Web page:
Scottish Hydro set to reject Littlechild's price formula

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The Independent Online
Professor Stephen Littlechild, the electricity regulator, is facing renewed confrontation with the industry over his "final" price controls for next year. At least one supplier, Scottish Hydro-Electric, is poised to reject the regime, risking a lengthy investigation by the Monopolies and Mergers Commission.

The company's board will meet next week to decide its formal response to the plans but executives have warned privately that they could not accept the formula "unconditionally". Another supplier, one of the largest regional electricity companies (RECs), also said yesterday it was concerned about signing a "blank cheque".

Scottish Hydro remains unhappy with the amount of cash Professor Littlechild has allowed the industry to spend to introduce domestic competition next year. The formula allows for a combined total of pounds 500m to be added to customer bills to fund computer systems, but the companies had previously asked to pass through pounds 850m. Scottish Hydro would only be able to recover about half the pounds 60m it says it is spending to prepare for 1998.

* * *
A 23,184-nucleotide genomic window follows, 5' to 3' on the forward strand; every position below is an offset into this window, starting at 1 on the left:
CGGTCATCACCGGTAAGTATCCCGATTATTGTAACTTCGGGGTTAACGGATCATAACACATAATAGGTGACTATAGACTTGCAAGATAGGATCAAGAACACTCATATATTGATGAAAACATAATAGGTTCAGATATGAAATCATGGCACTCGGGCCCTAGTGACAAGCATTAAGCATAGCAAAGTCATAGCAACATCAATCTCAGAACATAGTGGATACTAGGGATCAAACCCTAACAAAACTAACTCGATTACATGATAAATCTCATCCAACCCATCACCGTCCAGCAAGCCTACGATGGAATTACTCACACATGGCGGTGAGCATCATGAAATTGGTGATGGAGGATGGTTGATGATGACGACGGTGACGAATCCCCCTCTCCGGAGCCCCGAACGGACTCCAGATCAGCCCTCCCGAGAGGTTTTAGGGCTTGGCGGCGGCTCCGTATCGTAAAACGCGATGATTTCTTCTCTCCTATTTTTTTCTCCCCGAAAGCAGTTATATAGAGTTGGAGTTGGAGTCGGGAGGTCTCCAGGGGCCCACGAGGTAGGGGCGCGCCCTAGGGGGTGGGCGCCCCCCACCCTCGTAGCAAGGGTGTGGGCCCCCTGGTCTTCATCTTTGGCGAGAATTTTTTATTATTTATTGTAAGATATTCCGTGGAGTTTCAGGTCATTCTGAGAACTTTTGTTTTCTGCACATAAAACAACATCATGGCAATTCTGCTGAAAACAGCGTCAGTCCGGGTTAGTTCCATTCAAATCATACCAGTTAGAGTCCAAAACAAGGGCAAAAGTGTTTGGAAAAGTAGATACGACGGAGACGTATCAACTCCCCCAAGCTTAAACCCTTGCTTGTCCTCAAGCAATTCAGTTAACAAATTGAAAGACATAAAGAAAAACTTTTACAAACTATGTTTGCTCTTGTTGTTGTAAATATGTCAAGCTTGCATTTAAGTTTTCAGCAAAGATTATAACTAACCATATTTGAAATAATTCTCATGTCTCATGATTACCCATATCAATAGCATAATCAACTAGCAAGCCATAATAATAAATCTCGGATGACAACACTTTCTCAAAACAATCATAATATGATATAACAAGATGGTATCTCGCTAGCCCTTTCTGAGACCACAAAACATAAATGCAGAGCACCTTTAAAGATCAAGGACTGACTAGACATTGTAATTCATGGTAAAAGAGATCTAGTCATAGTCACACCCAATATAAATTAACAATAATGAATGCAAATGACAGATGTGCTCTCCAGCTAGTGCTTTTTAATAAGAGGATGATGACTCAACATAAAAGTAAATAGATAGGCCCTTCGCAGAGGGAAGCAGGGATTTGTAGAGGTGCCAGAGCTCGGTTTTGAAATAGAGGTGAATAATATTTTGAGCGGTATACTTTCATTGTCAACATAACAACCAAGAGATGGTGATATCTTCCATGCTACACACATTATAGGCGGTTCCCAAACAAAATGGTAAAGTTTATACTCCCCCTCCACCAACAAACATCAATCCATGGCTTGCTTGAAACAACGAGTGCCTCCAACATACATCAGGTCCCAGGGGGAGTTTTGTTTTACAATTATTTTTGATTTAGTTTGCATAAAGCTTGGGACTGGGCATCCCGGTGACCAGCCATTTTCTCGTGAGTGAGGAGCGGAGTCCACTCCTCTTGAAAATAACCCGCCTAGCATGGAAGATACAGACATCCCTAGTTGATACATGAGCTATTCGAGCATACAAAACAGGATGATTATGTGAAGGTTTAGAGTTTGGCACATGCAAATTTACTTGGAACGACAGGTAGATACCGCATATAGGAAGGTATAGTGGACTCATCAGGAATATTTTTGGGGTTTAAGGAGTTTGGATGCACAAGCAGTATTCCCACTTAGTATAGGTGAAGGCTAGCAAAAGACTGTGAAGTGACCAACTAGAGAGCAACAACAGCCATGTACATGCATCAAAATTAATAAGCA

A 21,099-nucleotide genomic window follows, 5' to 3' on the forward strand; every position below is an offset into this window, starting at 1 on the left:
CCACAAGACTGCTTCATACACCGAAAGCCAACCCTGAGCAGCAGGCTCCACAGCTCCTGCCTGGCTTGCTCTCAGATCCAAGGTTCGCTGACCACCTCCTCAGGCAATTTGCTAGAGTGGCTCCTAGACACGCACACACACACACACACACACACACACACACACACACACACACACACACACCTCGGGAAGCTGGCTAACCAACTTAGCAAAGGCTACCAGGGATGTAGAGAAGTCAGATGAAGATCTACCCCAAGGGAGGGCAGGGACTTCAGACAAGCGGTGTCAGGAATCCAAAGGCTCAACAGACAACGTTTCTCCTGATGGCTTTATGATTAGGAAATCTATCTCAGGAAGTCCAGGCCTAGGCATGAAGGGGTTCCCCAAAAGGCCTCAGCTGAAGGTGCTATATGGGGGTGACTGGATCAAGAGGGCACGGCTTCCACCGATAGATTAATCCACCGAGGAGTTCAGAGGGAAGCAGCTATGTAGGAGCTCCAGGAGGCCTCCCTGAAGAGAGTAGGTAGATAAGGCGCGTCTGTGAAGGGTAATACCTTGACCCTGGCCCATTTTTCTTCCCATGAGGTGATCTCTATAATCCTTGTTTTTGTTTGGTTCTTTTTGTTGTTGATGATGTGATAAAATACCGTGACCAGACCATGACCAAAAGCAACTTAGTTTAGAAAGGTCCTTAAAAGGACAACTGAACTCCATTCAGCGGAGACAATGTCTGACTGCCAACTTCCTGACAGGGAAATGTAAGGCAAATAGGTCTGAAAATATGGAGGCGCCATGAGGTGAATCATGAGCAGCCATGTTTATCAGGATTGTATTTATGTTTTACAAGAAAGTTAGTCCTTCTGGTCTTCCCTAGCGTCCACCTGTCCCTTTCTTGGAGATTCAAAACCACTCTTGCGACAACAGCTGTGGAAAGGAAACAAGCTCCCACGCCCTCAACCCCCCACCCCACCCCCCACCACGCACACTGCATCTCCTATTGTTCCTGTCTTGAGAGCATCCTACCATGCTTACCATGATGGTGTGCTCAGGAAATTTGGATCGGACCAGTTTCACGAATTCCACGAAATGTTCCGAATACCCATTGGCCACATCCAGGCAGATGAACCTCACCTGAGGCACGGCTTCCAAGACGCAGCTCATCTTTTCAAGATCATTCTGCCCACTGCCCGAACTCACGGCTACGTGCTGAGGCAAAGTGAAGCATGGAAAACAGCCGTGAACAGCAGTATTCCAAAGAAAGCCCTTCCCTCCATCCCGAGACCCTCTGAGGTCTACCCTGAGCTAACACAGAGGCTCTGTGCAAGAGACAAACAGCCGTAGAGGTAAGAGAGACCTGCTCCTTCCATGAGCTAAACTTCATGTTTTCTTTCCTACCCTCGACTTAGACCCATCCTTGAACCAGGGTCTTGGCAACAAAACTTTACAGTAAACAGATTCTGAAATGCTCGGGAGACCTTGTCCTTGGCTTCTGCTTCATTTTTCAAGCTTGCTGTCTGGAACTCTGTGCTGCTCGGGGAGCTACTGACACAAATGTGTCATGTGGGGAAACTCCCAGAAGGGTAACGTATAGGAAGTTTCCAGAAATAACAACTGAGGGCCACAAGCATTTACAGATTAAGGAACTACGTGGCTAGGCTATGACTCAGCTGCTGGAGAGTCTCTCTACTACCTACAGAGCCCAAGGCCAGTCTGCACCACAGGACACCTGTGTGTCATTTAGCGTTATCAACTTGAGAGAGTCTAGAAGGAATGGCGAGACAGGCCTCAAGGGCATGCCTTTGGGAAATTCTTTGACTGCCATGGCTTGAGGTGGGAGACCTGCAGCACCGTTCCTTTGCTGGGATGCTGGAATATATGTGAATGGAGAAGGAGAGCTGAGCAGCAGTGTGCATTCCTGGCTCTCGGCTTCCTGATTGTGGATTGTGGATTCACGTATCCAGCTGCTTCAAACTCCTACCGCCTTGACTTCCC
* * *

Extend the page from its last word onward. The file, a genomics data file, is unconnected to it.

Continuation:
New operating licences also assume that the companies have already legally agreed some of the technical arrangements for the introduction of competition, when many have yet to be finalised. Scottish Hydro believes it would be difficult to accept the new licences before these arrangements are in place, a process which could take several more weeks.

The companies were given until 14 November to accept or reject the proposals, but the regulator has said he is unlikely to alter the package. However, the companies believe Professor Littlechild could not afford to risk a probe by the MMC, which could delay the opening up of the domestic market next April. A spokesman for Offer, the watchdog, said it was still in discussions with the companies.

The final price formula would see an average pounds 270 residential power bill drop by 9 per cent over two years from next April. It has caused controversy because the 12 RECs and two Scottish supply companies would not be able to pass through higher generation costs to consumers.

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